I wondered later if our London briefer knew how wrong he was about the impossibility of making Soviet friends. In fact, almost everyone in our group made friends, close ones, but perhaps we were all too prudent (I certainly was) to mention this in our final reports. You made only a few friends, as the Soviets themselves did: too wide a circle was seen as dangerous and promiscuity in friendship strongly discouraged. But the friends you had were friends for real, like family (if one had been lucky enough to have had that kind of family), offering unlimited practical as well as spiritual support. The warmth of Russian friendship was a source of perpetual wonder to us, something beyond our experience as well as our expectations.
There were various ways of acquiring Russian friends. Some foreign students acquired their Soviet family by having a love affair (these were common, despite the briefer’s warnings), and, as a result, being adopted by the lover’s family. That ‘as a result’ was another odd thing: Soviet families were close, and the adolescent’s challenge to his or her parents’ values was something that seemed to have passed them by, so it was natural that a lover would become part of the family (also, as the lovers usually had nowhere to go but the family apartment, pragmatically necessary).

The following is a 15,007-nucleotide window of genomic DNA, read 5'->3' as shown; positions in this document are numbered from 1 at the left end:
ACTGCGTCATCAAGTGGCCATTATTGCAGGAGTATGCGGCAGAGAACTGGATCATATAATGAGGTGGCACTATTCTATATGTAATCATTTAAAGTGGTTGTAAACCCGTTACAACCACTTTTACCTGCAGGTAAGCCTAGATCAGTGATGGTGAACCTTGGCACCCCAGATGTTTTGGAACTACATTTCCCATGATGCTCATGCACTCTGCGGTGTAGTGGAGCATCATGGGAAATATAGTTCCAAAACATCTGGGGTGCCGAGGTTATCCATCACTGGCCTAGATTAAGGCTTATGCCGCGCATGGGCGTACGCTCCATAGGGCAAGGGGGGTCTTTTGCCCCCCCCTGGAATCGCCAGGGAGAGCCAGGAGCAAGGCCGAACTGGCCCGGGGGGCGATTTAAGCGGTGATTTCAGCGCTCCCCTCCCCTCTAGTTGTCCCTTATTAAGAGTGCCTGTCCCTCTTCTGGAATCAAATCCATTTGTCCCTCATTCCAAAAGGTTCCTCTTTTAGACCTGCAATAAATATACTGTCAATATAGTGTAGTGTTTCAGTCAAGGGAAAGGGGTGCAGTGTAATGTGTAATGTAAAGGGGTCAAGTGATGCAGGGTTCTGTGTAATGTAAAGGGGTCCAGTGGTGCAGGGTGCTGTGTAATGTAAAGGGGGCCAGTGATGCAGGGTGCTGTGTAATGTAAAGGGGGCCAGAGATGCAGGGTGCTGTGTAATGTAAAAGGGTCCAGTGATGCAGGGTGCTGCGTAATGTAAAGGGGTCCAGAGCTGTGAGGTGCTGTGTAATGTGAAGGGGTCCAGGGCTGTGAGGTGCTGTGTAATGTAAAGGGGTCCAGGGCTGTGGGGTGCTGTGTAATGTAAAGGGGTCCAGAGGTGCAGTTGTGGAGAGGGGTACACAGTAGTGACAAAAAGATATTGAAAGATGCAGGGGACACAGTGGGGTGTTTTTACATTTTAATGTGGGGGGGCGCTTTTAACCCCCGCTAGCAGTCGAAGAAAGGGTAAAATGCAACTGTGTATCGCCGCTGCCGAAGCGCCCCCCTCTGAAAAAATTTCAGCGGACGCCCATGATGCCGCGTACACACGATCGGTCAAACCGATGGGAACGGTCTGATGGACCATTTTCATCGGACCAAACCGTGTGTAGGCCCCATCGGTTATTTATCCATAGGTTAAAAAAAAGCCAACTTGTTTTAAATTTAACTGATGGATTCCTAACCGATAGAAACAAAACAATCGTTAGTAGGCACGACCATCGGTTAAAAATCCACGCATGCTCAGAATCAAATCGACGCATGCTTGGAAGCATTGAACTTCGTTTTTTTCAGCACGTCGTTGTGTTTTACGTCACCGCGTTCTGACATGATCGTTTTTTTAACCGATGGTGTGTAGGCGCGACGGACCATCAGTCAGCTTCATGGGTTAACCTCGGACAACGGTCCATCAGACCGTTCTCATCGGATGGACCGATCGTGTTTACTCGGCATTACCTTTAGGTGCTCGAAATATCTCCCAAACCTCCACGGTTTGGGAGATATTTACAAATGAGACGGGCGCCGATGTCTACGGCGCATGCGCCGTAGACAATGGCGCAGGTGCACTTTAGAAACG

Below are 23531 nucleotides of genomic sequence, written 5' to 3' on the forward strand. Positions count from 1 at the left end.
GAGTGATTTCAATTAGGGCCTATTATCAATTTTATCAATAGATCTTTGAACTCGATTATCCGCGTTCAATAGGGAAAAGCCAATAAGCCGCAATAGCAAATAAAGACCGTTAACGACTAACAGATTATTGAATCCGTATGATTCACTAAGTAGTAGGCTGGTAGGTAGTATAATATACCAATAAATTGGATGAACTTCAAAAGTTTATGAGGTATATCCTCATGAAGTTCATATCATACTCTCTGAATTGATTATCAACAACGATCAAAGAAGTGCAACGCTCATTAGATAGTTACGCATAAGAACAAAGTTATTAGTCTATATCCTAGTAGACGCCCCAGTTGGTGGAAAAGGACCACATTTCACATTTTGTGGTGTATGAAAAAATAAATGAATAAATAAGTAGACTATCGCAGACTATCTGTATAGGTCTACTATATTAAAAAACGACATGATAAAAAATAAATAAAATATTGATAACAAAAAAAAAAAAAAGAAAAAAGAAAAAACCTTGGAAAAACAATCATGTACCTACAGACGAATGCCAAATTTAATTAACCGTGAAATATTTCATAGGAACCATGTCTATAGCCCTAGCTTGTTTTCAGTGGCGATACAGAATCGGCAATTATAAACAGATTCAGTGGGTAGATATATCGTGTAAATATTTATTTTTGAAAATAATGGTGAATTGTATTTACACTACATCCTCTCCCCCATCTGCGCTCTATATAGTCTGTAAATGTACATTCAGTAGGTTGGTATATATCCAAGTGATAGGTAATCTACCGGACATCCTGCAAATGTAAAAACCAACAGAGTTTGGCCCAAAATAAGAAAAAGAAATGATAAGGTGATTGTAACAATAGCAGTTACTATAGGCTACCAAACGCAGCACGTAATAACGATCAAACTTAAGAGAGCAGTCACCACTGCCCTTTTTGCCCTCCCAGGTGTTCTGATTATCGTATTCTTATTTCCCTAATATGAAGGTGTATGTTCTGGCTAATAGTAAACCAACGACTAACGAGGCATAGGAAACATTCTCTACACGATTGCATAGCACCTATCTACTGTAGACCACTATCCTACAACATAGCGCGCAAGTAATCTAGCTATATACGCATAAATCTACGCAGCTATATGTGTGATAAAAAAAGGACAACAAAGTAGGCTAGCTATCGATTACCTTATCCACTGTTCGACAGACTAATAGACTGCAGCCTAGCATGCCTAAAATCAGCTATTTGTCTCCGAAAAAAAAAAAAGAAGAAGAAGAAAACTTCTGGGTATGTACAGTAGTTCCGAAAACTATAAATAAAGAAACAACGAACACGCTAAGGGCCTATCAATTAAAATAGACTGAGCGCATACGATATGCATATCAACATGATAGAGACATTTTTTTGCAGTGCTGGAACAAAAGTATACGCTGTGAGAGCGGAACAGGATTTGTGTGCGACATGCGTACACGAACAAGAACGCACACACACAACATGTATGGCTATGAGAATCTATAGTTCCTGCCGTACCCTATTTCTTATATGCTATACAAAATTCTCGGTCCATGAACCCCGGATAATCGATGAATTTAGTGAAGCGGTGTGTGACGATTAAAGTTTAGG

I acquired my family through my research. My topic was Anatoly Lunacharsky, the Bolshevik intellectual who was the first Commissar of Enlightenment after the Revolution. Lunacharsky, I knew, had a daughter (she had edited some of his work), and I asked my adviser if it would be possible to meet her. We all had these advisers, some of whom were cautiously helpful and others merely watchdogs. Mine, a literary scholar who had reputedly made his name unmasking Jewish scholars with Russian names in the ‘anti-cosmopolitanism’ campaign of the late Stalin period, seemed to be the watchdog type, but since I had no other way of finding Lunacharsky’s daughter (there were no telephone directories), I asked him anyway. His response was surprising. Abruptly shifting from his official register of right-thinking clichés, he launched into a stream of malicious gossip about the Lunacharsky family. Lunacharsky’s young second wife, a Jewish actress, had caused all sorts of trouble and embarrassment. Her brother, Igor Sats, had been the only person present when Lunacharsky died in Menton in 1933, and could well have murdered him (I wondered at the time if I had understood him correctly, but later heard the same unfounded rumour circulating in the Russian diaspora in California). The daughter of the second marriage, Irina, was not Lunacharsky’s natural daughter, for all her devotion to him, but the product of the second wife’s first youthful marriage to a Jew who died fighting in the Civil War – probably, my adviser said, on the wrong side. He was willing to give me Irina’s telephone number if, in return, I would try to get access to her father’s diaries, which she was said to have in her possession but (understandably, I thought) wouldn’t let my adviser see. Then, presumably, I was to hand them over to him. Or perhaps, as now occurs to me, just tell him I had seen them, so that he could pass on to the authorities that Irina Lunacharskaya had shown secret Soviet documents to a foreign spy. I had no intention of telling him anything, but that didn’t stop me producing some (I hope) ambiguous formula of agreement and getting the telephone number.